49ers' Willis expects to play despite wrist injury

Marcio Jose Sanchez/AP file photoNiners linebacker Patrick Willis says he will play Sunday despite a wrist injury.

Marcio Jose Sanchez/AP file photoNiners linebacker Patrick Willis says he will play Sunday despite a wrist injury.

SANTA CLARA — A wrist injury that limited San Francisco linebacker Patrick Willis in practice will not prevent him from playing Sunday against the Philadelphia Eagles.

“His status is fine,” defensive coordinator Vic Fangio said. “He aggravated his wrist a little bit (Wednesday) but I don't think it will be of concern and is not a long-range problem.”

His health is a good thing for the 49ers (1-2), already down a pair of all-pro linebackers, against the Eagles' high-octane, energetic offense that thrives on a lightning-fast pace.

Willis and fellow linebacker Michael Wilhoite will feel like they are under siege in the passing game as the Eagles (3-0) churn out every conceivable type of formation, especially with 10-year veteran Darren Sproles and six-year vet LeSean McCoy as part of the package coming out of the backfield.

“When those guys get 1-on-1 with the linebackers, they see it as a disadvantage for us and an advantage for them,” Willis said. “We just have to play football and rally to the ball.”

The 49ers are also looking at a team that does most of its scoring in the second half, a problem that has plagued San Francisco the past two weeks. The 49ers have also not been scoring in the second half.

“We know what has been happening to us,” Willis said. “It's important to play a full game. Regardless of whether they are a second-half team, we're not finishing the game. It's been one play here, one play there that has kept us from playing a complete game.”

Offensive coordinator Greg Roman quoted football analyst and former Indianapolis Colts' President Bill Polian when asked about the lack of scoring.

“A wise man once told me that 'all the answers are on film, kid,'” Roman said. “That's what I live by. There's not one blanket thing that explains. You watch film and question whether I should have done this or done that. It's play to play, very specific.”

Roman may have two important players back in tight end Vernon Davis (ankle strain) and tackle Anthony Davis (hamstring), both of whom participated in Thursday's practice.

“We'll see,” said Anthony Davis. “I'm close. It will be good to be back with the guys to do what we do.”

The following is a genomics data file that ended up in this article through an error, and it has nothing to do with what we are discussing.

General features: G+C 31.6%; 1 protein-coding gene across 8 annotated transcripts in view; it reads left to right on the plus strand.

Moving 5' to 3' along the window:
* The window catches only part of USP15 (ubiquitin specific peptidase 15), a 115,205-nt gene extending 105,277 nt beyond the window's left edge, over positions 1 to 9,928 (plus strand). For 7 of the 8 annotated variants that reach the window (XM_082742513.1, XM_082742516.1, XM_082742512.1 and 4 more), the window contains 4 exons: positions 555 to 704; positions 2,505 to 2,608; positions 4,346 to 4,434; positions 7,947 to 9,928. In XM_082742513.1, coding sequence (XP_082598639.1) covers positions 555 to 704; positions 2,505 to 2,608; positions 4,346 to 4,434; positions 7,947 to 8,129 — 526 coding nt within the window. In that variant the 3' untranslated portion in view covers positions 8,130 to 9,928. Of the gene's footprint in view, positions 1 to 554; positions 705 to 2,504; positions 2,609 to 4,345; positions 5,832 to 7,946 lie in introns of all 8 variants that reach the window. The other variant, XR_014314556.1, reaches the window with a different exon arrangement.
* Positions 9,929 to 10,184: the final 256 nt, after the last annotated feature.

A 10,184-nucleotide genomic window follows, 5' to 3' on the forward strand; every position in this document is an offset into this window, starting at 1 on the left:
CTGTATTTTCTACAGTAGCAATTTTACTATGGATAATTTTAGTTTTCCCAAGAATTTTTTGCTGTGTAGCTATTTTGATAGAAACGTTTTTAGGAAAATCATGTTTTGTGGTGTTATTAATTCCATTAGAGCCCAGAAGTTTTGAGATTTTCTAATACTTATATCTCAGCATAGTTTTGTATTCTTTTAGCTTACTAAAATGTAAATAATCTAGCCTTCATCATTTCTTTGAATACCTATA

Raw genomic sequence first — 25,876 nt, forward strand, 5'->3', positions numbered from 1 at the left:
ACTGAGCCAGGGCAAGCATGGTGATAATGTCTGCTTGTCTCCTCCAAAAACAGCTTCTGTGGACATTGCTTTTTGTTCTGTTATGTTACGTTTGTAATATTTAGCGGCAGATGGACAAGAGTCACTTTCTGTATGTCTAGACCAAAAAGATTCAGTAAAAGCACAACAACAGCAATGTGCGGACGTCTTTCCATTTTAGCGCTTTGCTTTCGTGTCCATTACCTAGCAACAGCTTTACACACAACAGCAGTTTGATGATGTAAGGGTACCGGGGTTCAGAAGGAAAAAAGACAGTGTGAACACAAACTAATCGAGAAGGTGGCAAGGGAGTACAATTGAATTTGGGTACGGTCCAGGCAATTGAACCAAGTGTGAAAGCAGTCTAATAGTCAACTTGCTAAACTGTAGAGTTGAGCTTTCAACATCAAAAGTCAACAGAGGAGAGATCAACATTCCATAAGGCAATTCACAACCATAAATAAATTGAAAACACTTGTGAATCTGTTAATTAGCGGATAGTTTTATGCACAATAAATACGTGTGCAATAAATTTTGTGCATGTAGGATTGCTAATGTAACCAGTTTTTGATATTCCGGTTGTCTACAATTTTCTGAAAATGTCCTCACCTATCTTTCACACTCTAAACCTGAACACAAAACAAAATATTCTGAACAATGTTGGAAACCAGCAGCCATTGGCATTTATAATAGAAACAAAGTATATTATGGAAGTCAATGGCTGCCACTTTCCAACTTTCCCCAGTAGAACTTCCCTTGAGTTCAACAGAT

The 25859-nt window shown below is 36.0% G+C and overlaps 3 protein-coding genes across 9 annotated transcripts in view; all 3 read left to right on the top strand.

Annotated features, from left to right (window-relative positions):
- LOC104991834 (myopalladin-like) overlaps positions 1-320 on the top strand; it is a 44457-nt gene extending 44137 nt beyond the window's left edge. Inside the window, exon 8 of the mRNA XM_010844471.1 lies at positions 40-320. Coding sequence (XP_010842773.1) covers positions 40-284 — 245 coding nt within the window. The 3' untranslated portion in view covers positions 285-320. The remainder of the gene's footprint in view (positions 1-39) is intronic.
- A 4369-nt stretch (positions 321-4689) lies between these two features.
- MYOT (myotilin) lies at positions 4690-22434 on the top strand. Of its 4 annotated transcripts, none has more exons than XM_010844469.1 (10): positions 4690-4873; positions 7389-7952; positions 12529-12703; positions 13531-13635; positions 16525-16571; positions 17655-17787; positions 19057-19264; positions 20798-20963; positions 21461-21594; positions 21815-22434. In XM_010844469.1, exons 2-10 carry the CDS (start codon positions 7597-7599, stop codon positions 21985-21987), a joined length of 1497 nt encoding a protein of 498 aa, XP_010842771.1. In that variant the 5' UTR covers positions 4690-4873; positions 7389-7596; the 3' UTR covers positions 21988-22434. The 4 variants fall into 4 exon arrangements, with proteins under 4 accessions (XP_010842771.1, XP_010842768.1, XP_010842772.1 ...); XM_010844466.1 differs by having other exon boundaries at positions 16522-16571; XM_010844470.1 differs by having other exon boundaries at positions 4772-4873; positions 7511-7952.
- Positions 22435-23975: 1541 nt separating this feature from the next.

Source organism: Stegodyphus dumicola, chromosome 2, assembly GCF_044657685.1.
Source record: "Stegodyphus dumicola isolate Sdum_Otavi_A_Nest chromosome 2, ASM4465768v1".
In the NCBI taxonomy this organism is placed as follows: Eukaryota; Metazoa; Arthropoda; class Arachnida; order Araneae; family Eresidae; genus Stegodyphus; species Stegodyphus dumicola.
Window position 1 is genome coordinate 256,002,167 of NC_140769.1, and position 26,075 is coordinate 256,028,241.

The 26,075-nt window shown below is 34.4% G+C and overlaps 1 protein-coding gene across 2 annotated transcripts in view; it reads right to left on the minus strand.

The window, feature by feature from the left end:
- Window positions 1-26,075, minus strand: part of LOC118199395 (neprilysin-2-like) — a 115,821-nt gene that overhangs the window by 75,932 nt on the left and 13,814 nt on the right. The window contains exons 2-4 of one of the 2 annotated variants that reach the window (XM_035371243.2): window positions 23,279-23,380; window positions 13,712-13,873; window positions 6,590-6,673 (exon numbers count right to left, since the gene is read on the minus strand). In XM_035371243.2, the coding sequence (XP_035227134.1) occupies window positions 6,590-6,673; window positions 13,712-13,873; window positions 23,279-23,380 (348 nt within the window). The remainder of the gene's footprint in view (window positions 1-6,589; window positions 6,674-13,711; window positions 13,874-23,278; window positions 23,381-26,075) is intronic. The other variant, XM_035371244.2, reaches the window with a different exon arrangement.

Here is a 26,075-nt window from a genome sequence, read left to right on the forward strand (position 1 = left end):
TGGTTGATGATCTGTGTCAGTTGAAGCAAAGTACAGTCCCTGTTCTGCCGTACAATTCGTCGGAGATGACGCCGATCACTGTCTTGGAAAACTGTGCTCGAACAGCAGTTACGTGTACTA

The lineman experienced his first major setback with a shoulder problem during camp and then a strained hamstring in the first game of the season.

“It's boring,” Davis said of not being able to play or practice. “All I did was think about playing. You just deal with it.”

Roman said having both players back would change things.

“It's all about the players and their strengths,” he said. “Those guys would have to factor into the equation. If they come back, things will tilt to their strengths. Getting Vernon back would change how we approach things to utilize his strengths.”

Roman, Fangio and 49ers coach Jim Harbaugh are familiar with Chip Kelly and his philosophy, having coached at Stanford against Kelly's Oregon team. Eagles quarterback Nick Foles ran a similar offense in college at Arizona.

Roman and Kelly spent meaningful time together both in Oregon and San Francisco.

“It's just two guys talking football,” Roman said. “Watching film talking technique and seeing how somebody thinks.”

NOTES: Fangio said your normal routine between plays goes out the window against an up tempo team. “It's altered this game,” he said. “All the things you talk about has to be limited in this type of game.” Willis said there's no time for any extra chatter. “You go right to the next play. You can't worry about what just happened,” he said. “There's no question playing against an up-tempo offense will wear on you a little. It's important to get off the field and for the offense to stay on the field or keep scoring points.”

NFLPatrick WillisPhiladelphia EaglesSan Francisco 49ers

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